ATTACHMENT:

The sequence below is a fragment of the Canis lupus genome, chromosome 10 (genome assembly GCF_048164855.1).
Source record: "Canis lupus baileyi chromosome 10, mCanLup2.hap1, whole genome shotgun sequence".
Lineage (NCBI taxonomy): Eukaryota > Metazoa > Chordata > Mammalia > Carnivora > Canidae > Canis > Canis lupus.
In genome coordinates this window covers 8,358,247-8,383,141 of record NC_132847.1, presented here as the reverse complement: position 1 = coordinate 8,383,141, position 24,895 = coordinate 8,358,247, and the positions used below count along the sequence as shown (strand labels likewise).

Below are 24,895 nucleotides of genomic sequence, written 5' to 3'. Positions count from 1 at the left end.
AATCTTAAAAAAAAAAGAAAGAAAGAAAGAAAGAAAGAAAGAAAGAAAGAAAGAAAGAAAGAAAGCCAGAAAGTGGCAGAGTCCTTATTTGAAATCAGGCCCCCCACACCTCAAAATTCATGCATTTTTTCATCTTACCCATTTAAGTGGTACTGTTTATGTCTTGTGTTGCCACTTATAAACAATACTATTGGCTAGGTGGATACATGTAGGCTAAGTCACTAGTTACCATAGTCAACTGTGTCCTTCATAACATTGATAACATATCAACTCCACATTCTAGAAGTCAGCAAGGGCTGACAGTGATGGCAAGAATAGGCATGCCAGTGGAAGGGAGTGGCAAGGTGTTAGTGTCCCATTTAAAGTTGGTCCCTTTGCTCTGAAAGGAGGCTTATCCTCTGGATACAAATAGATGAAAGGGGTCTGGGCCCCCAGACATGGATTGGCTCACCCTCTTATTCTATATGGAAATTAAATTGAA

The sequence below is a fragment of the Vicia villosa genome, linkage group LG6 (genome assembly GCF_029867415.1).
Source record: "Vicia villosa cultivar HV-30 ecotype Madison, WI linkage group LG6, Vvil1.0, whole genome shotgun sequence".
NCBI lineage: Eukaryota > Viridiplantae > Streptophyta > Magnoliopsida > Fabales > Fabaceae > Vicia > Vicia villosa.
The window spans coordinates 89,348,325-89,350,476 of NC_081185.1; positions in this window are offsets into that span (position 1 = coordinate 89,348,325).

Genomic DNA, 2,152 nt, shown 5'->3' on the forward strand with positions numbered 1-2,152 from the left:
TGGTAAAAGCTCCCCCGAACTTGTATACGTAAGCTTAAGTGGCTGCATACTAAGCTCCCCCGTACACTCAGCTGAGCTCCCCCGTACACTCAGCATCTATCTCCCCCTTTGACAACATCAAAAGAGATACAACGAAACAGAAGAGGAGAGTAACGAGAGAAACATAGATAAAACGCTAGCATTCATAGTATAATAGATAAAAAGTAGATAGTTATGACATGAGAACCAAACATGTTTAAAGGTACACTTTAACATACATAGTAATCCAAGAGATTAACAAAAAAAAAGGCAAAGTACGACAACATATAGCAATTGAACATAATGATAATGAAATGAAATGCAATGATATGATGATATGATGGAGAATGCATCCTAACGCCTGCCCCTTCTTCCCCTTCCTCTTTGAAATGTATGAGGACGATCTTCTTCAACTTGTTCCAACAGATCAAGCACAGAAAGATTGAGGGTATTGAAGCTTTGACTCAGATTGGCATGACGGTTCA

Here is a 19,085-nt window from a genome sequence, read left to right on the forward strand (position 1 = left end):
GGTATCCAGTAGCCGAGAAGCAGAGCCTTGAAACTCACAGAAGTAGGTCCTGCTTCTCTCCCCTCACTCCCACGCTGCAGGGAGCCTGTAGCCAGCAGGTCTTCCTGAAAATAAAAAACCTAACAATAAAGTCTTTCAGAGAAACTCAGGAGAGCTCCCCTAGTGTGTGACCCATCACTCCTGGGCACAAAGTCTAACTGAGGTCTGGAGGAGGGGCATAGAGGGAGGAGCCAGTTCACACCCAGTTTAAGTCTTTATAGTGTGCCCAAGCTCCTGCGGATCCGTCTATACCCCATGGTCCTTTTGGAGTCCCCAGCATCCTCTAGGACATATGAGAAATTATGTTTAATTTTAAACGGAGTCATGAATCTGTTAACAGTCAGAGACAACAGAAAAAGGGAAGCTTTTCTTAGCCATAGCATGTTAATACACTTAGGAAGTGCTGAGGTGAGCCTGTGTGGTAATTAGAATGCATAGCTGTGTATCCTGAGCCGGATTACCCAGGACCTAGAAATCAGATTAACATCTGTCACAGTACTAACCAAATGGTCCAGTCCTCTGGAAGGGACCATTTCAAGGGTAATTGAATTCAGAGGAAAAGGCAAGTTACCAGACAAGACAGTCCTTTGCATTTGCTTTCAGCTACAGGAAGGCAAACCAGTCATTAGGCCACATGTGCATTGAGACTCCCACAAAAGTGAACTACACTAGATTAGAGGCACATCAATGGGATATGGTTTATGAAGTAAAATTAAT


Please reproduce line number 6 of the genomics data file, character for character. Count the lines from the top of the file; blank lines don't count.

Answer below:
AATCTTAAAAAAAAAAGAAAGAAAGAAAGAAAGAAAGAAAGAAAGAAAGAAAGAAAGAAAGAAAGCCAGAAAGTGGCAGAGTCCTTATTTGAAATCAGGCCCCCCACACCTCAAAATTCATGCATTTTTTCATCTTACCCATTTAAGTGGTACTGTTTATGTCTTGTGTTGCCACTTATAAACAATACTATTGGCTAGGTGGATACATGTAGGCTAAGTCACTAGTTACCATAGTCAACTGTGTCCTTCATAACATTGATAACATATCAACTCCACATTCTAGAAGTCAGCAAGGGCTGACAGTGATGGCAAGAATAGGCATGCCAGTGGAAGGGAGTGGCAAGGTGTTAGTGTCCCATTTAAAGTTGGTCCCTTTGCTCTGAAAGGAGGCTTATCCTCTGGATACAAATAGATGAAAGGGGTCTGGGCCCCCAGACATGGATTGGCTCACCCTCTTATTCTATATGGAAATTAAATTGAA